"...[mandragora is] given for injuries inflicted by serpents and before incisions or punctures are made in the body, in order to insure insensibility to pain. Indeed for this last purpose, for some persons the odour is quite sufficient to induce sleep."
Thus aristocratic Roman author Pliny in Historia Naturalis (c.77AD) describes what would later be known as inhalation anaesthesia. Pliny also relates how smelling the burning skin of a pregnant crocodile could render a patient oblivious of the surgeon's knife; but this notion has not been tested in the modern era.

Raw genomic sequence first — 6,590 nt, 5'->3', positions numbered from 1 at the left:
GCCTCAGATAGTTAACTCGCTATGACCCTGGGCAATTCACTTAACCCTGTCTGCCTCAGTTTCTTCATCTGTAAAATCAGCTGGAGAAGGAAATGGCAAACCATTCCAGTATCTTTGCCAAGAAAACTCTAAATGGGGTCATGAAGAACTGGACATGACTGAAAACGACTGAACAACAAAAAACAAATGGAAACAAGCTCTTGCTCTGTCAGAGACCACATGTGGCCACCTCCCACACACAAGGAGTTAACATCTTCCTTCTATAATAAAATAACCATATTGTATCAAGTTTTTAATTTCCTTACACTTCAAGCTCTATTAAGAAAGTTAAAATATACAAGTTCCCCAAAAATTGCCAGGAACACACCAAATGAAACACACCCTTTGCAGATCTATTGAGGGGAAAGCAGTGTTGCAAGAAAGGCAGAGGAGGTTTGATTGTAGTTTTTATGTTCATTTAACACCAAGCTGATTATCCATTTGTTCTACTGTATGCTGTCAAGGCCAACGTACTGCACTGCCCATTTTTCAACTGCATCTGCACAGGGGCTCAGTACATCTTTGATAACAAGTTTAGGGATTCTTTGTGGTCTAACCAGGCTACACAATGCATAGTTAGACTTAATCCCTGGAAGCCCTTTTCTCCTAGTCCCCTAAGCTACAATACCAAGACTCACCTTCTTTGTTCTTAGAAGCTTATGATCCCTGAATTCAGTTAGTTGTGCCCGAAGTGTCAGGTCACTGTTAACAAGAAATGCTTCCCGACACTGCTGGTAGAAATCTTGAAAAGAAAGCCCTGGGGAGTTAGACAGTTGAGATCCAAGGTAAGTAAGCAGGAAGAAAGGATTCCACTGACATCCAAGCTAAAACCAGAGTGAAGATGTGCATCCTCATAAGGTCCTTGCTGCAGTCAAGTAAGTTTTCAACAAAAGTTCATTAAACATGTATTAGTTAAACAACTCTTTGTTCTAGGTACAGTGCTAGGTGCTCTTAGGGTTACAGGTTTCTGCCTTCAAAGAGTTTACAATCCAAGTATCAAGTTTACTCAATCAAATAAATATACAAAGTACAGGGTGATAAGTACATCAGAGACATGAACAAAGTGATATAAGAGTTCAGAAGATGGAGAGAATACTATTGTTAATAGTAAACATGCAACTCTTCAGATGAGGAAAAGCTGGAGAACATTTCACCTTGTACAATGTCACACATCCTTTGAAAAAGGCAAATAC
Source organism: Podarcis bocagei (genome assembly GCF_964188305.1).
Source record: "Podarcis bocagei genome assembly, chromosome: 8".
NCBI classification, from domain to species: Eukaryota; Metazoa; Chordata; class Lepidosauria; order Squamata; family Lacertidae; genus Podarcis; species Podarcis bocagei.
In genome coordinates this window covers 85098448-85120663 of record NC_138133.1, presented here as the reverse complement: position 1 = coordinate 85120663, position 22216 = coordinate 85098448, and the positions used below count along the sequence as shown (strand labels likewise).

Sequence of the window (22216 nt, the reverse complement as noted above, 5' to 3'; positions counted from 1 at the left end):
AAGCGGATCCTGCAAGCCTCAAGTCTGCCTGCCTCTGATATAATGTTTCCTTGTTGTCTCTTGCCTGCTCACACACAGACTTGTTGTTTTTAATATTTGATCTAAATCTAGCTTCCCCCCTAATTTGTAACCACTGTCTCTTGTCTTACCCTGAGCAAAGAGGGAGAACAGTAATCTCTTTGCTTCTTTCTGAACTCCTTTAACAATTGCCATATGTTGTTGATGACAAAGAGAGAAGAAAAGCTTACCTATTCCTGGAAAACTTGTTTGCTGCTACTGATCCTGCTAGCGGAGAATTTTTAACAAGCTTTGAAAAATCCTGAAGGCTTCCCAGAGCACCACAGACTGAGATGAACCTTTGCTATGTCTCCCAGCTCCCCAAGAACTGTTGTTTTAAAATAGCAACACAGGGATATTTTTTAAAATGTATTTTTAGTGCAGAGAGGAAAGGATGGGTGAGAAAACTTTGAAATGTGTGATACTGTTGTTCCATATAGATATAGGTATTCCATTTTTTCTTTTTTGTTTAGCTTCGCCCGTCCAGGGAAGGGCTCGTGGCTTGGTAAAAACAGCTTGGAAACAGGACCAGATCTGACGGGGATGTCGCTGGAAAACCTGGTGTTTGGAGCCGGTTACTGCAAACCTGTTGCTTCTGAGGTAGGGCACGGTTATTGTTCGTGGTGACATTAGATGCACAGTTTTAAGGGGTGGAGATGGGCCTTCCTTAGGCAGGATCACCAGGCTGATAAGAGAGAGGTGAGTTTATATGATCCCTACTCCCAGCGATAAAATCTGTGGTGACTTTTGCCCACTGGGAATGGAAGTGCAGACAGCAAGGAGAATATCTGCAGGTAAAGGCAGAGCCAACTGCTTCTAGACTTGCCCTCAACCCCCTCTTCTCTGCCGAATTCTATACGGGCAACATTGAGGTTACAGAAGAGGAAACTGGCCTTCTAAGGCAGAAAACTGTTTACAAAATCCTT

Refs and Further Reading
Anaesthesia and Anaesthetics